Faculty

Professor Emeritus, Mechanical Engineering

Research: Buoyancy effects on fluid motion, with applications in two-phase flow, natural convection, ventilation and pollution dispersion; Plumes and their interaction with the environment with applications in ventilation of large structures; metallurgical furnaces.

Professor Emeritus, Mechanical Engineering

Research: Analysis and design of high-speed flexible mechanisms; finite element analysis applied to vibrations; computeraided analysis and design of mechanisms; computer-aided kinematic and dynamic optimization of robotic systems.

Biosketch

The Department of Mechanical & Industrial Engineering’s Professor William L. Cleghorn received his PhD from the
University of Toronto in the field of kinetoelastodynamics. Since 1982, he has been teaching courses in mechanics and design at the University of Manitoba and the University of Toronto. From 2001-11, Professor Cleghorn served as the Clarice Chalmers Chair of Engineering Design. He has written numerous publications related to instructional aids and methods of teaching.

Dr. William L. Cleghorn has authored several papers on Engineering Education and the textbook, Mechanics of
Machines (Oxford University Press, 2005). He is a past recipient of the Faculty Teaching Award.

Professor Emeritus, Mechanical Engineering

Research: Thermodynamics and kinetics: gas and vapour adsorption kinetics; surface tension of solids; evaporation and condensation kinetics; surface tension-driven flow; energy transport at liquid-vapour and solid-liquid interfaces.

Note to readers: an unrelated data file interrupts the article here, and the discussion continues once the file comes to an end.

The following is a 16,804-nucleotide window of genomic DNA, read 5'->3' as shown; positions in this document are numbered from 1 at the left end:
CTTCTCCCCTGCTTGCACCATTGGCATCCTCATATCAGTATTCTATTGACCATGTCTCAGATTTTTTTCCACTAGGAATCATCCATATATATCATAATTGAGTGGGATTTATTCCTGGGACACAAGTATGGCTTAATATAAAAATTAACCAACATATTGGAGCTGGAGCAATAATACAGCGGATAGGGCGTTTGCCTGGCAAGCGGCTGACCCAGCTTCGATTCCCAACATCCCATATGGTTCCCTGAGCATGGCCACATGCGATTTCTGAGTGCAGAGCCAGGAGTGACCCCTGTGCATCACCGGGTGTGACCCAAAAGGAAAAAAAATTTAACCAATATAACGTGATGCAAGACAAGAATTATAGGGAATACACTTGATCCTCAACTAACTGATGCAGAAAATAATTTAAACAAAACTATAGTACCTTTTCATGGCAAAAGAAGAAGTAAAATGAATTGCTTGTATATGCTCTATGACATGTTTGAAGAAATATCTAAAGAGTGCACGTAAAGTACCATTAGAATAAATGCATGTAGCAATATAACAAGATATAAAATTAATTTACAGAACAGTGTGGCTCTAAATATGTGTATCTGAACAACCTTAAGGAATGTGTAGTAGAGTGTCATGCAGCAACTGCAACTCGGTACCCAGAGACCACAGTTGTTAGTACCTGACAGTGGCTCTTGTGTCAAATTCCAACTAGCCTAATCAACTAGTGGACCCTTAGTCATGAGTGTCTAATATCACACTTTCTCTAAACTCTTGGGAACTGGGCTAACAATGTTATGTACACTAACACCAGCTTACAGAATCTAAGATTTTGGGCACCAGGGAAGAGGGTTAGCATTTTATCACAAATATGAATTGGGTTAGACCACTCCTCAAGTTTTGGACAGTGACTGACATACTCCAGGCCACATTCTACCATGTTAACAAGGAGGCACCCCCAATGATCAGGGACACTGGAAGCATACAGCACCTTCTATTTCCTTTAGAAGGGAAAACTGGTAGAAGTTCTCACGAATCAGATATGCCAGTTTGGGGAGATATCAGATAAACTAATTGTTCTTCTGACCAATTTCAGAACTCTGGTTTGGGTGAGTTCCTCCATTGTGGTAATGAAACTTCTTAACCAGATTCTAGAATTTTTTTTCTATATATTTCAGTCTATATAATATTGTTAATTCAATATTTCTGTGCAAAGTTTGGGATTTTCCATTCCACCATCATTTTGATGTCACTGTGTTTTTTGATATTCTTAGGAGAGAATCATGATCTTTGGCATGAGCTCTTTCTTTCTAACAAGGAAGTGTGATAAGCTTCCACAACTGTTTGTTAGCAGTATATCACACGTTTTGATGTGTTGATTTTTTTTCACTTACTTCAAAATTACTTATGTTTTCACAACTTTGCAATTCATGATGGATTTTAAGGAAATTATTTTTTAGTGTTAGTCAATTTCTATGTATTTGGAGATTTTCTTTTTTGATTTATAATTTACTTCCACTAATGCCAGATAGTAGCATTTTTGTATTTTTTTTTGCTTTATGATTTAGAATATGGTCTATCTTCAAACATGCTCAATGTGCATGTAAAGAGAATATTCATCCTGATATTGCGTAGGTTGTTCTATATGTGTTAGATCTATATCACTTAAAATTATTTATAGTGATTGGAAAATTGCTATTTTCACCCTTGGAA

Laboratory: Thermodynamics and Kinetics Laboratory (TKL)

Email: ward@mie.utoronto.ca | Tel: 416-978-4807 | Office: MC309

Research Areas

  1. Energy and Environmental Engineering
  2. Thermal and Fluid Sciences Engineering

Biosketch

Charles Albert Ward received his BSc from the University of Texas, Arlington, and his doctorate from Northwestern University. He joined the Mechanical Engineering Department at the University of Toronto in 1967, and was promoted to Professor in 1977.

Currently, he is the Director of the Thermodynamics and Kinetics Laboratory. A theory for predicting the rate of molecular transport across phase boundaries—Statistical Rate Theory—was developed in his lab. It has been cited in the open literature over 400 times. He and his students have published over one hundred papers in peer-reviewed journals. His studies of interfacial kinetics led to the measurement of a temperature discontinuity at the liquid-vapour interface during evaporation and to the measurement of a new property of water: the surface thermal capacity. This property defines the energy transport by surface-tension-driven flow.

The Canadian Society for Mechanical Engineering (CSME) has recognized his research contributions. In 1988 he received the Robert W. Angus Medal in recognition of a paper on surface science and in 2008 he received the Jules Stachiewiez Medal for his contributions to heat transfer.